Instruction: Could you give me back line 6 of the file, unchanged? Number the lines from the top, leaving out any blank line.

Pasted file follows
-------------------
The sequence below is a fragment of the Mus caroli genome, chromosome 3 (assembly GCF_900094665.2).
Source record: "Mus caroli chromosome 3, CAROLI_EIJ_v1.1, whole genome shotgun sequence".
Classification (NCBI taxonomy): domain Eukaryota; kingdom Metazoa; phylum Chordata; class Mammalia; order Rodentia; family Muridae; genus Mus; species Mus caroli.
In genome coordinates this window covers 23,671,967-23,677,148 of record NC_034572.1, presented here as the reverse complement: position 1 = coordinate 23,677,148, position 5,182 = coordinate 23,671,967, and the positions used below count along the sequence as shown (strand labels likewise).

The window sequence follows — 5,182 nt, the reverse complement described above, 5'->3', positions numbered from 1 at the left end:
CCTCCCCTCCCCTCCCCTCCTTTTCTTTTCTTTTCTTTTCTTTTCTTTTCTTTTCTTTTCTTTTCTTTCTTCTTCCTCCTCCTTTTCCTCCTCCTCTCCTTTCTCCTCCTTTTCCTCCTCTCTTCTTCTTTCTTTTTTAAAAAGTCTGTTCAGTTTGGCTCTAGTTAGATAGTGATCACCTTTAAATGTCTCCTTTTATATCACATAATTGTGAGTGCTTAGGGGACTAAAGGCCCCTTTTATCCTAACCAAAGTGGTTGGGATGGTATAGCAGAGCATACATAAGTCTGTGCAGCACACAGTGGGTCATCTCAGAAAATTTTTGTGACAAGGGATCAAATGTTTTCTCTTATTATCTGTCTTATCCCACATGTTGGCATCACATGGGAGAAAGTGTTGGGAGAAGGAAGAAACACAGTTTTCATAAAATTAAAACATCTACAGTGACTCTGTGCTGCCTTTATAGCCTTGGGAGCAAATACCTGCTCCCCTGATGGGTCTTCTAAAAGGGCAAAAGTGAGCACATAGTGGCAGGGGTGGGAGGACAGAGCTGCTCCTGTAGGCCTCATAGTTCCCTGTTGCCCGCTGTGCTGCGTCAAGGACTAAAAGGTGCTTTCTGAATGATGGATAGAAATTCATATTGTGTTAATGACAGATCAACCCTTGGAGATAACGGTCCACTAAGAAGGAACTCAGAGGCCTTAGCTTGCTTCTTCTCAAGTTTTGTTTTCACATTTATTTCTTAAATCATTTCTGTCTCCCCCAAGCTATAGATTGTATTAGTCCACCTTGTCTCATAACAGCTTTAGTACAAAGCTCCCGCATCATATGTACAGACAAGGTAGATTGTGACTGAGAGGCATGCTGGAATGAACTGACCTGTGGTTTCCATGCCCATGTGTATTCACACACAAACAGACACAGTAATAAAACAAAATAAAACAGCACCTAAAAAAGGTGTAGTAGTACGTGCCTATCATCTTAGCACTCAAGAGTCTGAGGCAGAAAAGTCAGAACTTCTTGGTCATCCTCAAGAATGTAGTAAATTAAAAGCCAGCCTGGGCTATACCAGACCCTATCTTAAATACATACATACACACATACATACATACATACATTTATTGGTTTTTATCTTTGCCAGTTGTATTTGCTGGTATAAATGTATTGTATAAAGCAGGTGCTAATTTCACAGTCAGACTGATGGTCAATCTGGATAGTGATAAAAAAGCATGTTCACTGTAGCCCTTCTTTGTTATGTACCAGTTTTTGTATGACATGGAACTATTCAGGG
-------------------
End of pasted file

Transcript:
CCTCCCCTCCCCTCCCCTCCTTTTCTTTTCTTTTCTTTTCTTTTCTTTTCTTTTCTTTTCTTTTCTTTCTTCTTCCTCCTCCTTTTCCTCCTCCTCTCCTTTCTCCTCCTTTTCCTCCTCTCTTCTTCTTTCTTTTTTAAAAAGTCTGTTCAGTTTGGCTCTAGTTAGATAGTGATCACCTTTAAATGTCTCCTTTTATATCACATAATTGTGAGTGCTTAGGGGACTAAAGGCCCCTTTTATCCTAACCAAAGTGGTTGGGATGGTATAGCAGAGCATACATAAGTCTGTGCAGCACACAGTGGGTCATCTCAGAAAATTTTTGTGACAAGGGATCAAATGTTTTCTCTTATTATCTGTCTTATCCCACATGTTGGCATCACATGGGAGAAAGTGTTGGGAGAAGGAAGAAACACAGTTTTCATAAAATTAAAACATCTACAGTGACTCTGTGCTGCCTTTATAGCCTTGGGAGCAAATACCTGCTCCCCTGATGGGTCTTCTAAAAGGGCAAAAGTGAGCACATAGTGGCAGGGGTGGGAGGACAGAGCTGCTCCTGTAGGCCTCATAGTTCCCTGTTGCCCGCTGTGCTGCGTCAAGGACTAAAAGGTGCTTTCTGAATGATGGATAGAAATTCATATTGTGTTAATGACAGATCAACCCTTGGAGATAACGGTCCACTAAGAAGGAACTCAGAGGCCTTAGCTTGCTTCTTCTCAAGTTTTGTTTTCACATTTATTTCTTAAATCATTTCTGTCTCCCCCAAGCTATAGATTGTATTAGTCCACCTTGTCTCATAACAGCTTTAGTACAAAGCTCCCGCATCATATGTACAGACAAGGTAGATTGTGACTGAGAGGCATGCTGGAATGAACTGACCTGTGGTTTCCATGCCCATGTGTATTCACACACAAACAGACACAGTAATAAAACAAAATAAAACAGCACCTAAAAAAGGTGTAGTAGTACGTGCCTATCATCTTAGCACTCAAGAGTCTGAGGCAGAAAAGTCAGAACTTCTTGGTCATCCTCAAGAATGTAGTAAATTAAAAGCCAGCCTGGGCTATACCAGACCCTATCTTAAATACATACATACACACATACATACATACATACATTTATTGGTTTTTATCTTTGCCAGTTGTATTTGCTGGTATAAATGTATTGTATAAAGCAGGTGCTAATTTCACAGTCAGACTGATGGTCAATCTGGATAGTGATAAAAAAGCATGTTCACTGTAGCCCTTCTTTGTTATGTACCAGTTTTTGTATGACATGGAACTATTCAGGG